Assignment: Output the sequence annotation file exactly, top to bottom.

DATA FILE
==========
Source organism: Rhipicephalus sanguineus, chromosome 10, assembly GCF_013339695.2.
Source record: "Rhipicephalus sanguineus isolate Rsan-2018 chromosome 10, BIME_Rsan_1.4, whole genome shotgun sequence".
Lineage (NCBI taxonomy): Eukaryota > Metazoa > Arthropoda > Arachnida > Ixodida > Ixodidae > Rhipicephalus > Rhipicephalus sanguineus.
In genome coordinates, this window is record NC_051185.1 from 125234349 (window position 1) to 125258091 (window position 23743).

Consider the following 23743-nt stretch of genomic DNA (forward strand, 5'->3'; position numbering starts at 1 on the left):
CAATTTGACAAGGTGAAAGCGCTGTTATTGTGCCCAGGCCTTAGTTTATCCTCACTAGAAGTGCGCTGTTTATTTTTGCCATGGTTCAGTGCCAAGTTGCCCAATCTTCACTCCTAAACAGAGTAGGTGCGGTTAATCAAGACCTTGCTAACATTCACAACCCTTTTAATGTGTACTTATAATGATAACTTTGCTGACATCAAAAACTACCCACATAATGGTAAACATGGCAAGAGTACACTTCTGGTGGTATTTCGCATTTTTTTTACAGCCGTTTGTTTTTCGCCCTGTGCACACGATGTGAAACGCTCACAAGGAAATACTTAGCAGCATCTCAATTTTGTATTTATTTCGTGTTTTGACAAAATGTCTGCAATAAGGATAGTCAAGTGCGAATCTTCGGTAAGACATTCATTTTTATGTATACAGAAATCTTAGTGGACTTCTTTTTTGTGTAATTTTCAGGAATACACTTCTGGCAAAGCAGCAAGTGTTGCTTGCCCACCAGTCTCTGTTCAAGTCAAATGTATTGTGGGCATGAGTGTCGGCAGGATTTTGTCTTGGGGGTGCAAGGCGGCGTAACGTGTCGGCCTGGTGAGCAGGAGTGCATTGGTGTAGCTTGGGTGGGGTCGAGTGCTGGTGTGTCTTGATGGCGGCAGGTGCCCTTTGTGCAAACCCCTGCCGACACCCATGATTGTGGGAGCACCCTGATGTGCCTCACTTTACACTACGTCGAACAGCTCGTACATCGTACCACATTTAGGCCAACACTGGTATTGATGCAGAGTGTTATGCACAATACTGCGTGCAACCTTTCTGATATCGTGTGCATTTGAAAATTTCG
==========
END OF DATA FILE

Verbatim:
Source organism: Rhipicephalus sanguineus, chromosome 10, assembly GCF_013339695.2.
Source record: "Rhipicephalus sanguineus isolate Rsan-2018 chromosome 10, BIME_Rsan_1.4, whole genome shotgun sequence".
Lineage (NCBI taxonomy): Eukaryota > Metazoa > Arthropoda > Arachnida > Ixodida > Ixodidae > Rhipicephalus > Rhipicephalus sanguineus.
In genome coordinates, this window is record NC_051185.1 from 125234349 (window position 1) to 125258091 (window position 23743).

Consider the following 23743-nt stretch of genomic DNA (forward strand, 5'->3'; position numbering starts at 1 on the left):
CAATTTGACAAGGTGAAAGCGCTGTTATTGTGCCCAGGCCTTAGTTTATCCTCACTAGAAGTGCGCTGTTTATTTTTGCCATGGTTCAGTGCCAAGTTGCCCAATCTTCACTCCTAAACAGAGTAGGTGCGGTTAATCAAGACCTTGCTAACATTCACAACCCTTTTAATGTGTACTTATAATGATAACTTTGCTGACATCAAAAACTACCCACATAATGGTAAACATGGCAAGAGTACACTTCTGGTGGTATTTCGCATTTTTTTTACAGCCGTTTGTTTTTCGCCCTGTGCACACGATGTGAAACGCTCACAAGGAAATACTTAGCAGCATCTCAATTTTGTATTTATTTCGTGTTTTGACAAAATGTCTGCAATAAGGATAGTCAAGTGCGAATCTTCGGTAAGACATTCATTTTTATGTATACAGAAATCTTAGTGGACTTCTTTTTTGTGTAATTTTCAGGAATACACTTCTGGCAAAGCAGCAAGTGTTGCTTGCCCACCAGTCTCTGTTCAAGTCAAATGTATTGTGGGCATGAGTGTCGGCAGGATTTTGTCTTGGGGGTGCAAGGCGGCGTAACGTGTCGGCCTGGTGAGCAGGAGTGCATTGGTGTAGCTTGGGTGGGGTCGAGTGCTGGTGTGTCTTGATGGCGGCAGGTGCCCTTTGTGCAAACCCCTGCCGACACCCATGATTGTGGGAGCACCCTGATGTGCCTCACTTTACACTACGTCGAACAGCTCGTACATCGTACCACATTTAGGCCAACACTGGTATTGATGCAGAGTGTTATGCACAATACTGCGTGCAACCTTTCTGATATCGTGTGCATTTGAAAATTTCG